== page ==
Every year, the Web Foundation publishes the Web Index report, which covers 81 countries worldwide. The report looks at the countries that have the weakest controls and space guards for online surveillance and spying, and at countries where restrictions on content are the most pervasive. 

“The disturbing thing that we found was that only about five per cent of these countries met the best practice standards for oversight of surveillance. Even the ones that scored very well may have done so because we had incomplete information, as more and more has been coming to light over the past year about exactly how pervasive this surveillance is,” Jellema says. “There really are very few countries in the world where citizens can just sit back and relax knowing that their freedoms online are fully protected.” 

But the world’s citizens have not been taking this news lying down. A surge of grassroots activism has recently erupted in countries around the world, from Turkey and Jordan to the Philippines, the USA and Europe. People everywhere are starting to demand democratic accountability and oversight. The ability to monitor people is one of the most easily abused powers that any state could have – but it is also necessary for public security, and while legislation against mass surveillance does not guarantee that it will stop, it would mean that those who are responsible could be held accountable.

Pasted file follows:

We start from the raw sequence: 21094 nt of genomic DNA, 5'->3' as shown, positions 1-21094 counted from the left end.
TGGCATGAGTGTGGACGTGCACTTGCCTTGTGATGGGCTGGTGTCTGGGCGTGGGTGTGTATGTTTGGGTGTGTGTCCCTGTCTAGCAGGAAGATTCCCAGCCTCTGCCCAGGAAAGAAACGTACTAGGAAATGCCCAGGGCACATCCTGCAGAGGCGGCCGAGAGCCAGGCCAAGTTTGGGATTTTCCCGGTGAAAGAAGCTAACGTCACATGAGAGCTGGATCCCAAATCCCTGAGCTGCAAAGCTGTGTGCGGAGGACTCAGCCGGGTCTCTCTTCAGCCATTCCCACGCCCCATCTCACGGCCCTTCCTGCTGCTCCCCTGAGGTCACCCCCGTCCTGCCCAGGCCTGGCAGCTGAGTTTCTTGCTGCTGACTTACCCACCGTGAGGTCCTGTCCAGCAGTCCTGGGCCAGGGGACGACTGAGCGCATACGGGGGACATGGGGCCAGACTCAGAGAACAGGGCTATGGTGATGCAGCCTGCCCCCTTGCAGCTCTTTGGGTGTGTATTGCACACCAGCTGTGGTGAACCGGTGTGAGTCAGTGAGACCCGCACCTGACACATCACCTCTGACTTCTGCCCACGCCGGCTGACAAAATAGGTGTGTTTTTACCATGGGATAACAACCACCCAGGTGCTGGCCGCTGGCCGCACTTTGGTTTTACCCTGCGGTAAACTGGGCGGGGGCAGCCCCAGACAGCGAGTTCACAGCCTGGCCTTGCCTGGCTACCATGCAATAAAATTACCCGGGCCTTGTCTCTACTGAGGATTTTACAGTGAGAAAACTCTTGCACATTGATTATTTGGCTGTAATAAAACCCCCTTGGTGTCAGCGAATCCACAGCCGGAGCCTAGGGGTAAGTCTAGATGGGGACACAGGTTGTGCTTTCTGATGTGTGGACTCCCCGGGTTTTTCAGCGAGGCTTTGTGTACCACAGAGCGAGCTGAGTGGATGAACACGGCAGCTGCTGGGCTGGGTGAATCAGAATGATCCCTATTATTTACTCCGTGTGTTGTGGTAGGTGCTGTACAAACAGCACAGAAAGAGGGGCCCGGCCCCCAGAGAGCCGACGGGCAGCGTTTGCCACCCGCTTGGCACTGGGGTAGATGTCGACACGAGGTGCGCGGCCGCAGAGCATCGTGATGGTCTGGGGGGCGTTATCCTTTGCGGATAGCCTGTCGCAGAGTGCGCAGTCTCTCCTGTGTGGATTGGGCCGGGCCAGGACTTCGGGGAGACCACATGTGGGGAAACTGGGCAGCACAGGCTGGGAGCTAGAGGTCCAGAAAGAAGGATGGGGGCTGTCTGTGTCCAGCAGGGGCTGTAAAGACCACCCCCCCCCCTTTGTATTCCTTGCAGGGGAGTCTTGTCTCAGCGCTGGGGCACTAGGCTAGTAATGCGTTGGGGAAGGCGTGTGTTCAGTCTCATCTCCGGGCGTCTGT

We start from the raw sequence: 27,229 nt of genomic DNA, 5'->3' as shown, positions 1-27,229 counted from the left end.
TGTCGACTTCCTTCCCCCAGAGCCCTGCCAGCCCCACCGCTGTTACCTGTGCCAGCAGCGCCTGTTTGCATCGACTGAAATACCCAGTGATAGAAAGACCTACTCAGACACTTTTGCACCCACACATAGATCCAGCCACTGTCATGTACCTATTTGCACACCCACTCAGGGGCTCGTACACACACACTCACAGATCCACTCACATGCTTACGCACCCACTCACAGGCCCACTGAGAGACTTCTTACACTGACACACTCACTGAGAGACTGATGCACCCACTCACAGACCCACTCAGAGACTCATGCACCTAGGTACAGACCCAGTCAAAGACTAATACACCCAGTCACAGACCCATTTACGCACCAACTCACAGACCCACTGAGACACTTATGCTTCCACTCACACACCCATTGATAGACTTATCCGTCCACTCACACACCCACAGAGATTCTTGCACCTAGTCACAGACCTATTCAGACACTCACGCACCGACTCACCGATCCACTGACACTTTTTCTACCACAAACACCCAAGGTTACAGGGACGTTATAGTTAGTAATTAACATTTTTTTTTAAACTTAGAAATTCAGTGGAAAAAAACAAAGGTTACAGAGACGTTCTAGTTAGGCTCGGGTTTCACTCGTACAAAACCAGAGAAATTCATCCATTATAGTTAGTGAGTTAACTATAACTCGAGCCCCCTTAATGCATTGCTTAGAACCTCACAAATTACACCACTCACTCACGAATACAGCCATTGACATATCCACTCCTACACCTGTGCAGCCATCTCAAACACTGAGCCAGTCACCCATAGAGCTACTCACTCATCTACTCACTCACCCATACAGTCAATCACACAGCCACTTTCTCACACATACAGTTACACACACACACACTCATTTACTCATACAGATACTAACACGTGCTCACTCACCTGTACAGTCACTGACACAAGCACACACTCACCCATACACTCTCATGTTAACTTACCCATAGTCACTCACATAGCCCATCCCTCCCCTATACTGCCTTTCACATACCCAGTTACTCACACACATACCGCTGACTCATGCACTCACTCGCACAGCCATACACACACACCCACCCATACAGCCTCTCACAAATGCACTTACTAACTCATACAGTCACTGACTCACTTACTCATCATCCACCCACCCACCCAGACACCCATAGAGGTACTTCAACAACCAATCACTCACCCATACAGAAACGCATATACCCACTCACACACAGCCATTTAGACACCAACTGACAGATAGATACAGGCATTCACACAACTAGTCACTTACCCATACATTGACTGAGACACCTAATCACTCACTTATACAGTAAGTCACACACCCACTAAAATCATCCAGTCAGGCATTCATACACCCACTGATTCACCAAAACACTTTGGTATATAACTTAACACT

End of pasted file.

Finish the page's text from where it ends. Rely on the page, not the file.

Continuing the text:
Furthermore, a distinction must be drawn between the blanket collection of data on an entire population and the surveillance of individual suspects. There is little evidence to suggest that the kind of dragnet surveillance being used online has enabled more criminals to be caught than traditional intelligence records, which require there to be a rationale for tailing a given suspect. 

“In most countries there is a procedure in place for tracking criminal behaviour and that is that the law enforcement or intelligence agency has to obtain a warrant and to show due cause. We think that there’s no reason that the same protections shouldn’t apply online as apply offline,” says Jellema.